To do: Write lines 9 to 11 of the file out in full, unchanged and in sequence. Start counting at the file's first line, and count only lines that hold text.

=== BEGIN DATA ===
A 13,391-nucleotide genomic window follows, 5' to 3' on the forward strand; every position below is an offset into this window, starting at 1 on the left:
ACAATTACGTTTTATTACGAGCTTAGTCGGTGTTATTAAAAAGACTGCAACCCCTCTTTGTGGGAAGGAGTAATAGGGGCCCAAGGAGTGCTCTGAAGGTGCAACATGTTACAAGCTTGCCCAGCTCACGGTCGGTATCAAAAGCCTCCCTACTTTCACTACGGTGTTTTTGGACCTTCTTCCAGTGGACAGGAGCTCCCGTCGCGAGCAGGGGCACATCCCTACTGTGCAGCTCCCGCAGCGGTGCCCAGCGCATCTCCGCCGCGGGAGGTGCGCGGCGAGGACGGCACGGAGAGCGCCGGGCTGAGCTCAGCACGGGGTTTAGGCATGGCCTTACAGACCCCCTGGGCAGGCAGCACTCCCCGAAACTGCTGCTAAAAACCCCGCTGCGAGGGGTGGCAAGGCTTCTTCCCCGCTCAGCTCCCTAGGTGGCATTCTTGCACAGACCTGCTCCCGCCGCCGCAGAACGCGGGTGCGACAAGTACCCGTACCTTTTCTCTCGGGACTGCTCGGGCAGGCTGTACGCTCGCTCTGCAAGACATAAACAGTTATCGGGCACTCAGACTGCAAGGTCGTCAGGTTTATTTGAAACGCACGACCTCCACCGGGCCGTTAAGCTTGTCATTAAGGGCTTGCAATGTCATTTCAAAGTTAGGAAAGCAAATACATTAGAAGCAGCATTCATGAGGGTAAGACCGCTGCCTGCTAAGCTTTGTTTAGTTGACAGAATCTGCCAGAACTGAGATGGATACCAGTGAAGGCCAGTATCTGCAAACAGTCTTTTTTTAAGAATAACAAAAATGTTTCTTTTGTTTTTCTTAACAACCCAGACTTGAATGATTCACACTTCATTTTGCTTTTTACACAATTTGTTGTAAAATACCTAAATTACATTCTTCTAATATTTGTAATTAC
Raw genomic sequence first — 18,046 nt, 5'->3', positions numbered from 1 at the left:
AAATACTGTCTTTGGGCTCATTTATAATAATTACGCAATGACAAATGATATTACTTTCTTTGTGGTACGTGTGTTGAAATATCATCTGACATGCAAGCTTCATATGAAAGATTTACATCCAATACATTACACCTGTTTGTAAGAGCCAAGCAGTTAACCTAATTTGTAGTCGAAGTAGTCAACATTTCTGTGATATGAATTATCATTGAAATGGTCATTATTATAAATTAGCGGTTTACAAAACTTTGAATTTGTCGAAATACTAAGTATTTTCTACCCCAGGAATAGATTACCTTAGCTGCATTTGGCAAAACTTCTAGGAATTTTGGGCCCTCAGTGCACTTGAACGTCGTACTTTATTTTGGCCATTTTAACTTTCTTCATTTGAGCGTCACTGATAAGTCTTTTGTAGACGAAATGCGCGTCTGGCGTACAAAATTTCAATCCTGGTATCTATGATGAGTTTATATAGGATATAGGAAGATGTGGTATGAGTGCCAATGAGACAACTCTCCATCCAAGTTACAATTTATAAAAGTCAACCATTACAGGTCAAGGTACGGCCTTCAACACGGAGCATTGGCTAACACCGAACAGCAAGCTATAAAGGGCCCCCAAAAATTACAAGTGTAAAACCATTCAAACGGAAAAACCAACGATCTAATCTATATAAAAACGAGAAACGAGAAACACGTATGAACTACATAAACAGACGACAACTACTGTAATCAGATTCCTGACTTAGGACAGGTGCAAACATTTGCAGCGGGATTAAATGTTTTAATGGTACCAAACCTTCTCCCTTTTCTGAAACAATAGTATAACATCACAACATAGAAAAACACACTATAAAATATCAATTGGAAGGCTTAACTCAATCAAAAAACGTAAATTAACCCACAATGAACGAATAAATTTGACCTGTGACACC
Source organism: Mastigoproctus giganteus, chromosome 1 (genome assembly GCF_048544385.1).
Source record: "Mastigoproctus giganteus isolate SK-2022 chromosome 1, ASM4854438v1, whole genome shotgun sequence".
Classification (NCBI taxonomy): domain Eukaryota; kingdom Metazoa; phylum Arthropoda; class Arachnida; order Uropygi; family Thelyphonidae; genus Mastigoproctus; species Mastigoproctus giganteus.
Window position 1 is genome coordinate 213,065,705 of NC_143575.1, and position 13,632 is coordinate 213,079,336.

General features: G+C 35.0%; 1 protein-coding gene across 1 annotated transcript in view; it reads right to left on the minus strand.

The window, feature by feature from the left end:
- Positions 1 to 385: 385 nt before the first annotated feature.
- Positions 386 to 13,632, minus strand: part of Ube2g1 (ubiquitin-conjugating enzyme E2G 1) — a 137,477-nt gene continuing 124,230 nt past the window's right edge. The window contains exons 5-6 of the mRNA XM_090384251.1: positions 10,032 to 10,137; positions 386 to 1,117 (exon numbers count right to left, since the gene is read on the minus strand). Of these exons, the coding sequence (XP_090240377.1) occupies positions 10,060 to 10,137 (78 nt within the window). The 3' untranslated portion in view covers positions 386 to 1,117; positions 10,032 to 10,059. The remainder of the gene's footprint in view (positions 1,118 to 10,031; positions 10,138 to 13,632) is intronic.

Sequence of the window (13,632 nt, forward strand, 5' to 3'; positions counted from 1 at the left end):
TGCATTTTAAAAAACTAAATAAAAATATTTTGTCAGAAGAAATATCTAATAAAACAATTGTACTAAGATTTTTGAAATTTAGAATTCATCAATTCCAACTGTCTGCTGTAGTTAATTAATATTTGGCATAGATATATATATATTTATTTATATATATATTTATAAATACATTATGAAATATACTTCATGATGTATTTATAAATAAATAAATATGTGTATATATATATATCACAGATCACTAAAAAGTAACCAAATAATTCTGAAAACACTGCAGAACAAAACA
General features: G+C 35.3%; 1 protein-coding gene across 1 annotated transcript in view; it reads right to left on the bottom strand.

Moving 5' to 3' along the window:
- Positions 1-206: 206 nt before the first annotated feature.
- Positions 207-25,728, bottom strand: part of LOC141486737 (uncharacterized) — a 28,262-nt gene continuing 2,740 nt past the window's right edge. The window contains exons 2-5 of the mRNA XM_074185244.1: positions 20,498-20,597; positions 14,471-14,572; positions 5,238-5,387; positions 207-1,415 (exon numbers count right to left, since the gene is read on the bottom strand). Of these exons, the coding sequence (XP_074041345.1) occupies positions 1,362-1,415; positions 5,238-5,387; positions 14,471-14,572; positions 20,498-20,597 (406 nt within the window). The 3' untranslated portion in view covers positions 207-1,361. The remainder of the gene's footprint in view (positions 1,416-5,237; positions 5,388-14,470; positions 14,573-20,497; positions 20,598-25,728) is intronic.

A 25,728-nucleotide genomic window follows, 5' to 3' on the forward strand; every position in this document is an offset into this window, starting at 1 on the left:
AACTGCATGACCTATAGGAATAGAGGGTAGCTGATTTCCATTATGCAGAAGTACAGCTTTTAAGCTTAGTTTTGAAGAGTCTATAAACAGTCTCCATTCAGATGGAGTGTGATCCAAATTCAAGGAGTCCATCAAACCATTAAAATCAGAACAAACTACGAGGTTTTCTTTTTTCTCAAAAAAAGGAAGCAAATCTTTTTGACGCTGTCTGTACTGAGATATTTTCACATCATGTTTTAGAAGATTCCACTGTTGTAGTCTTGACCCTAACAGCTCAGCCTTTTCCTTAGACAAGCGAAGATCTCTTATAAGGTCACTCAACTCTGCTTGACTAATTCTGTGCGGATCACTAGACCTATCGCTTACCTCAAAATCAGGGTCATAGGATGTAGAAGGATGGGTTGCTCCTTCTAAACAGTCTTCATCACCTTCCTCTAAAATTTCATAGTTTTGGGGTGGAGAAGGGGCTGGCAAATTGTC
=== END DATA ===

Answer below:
General features: G+C 35.0%; 1 protein-coding gene across 1 annotated transcript in view; it reads right to left on the minus strand.

The window, feature by feature from the left end:
- Positions 1 to 385: 385 nt before the first annotated feature.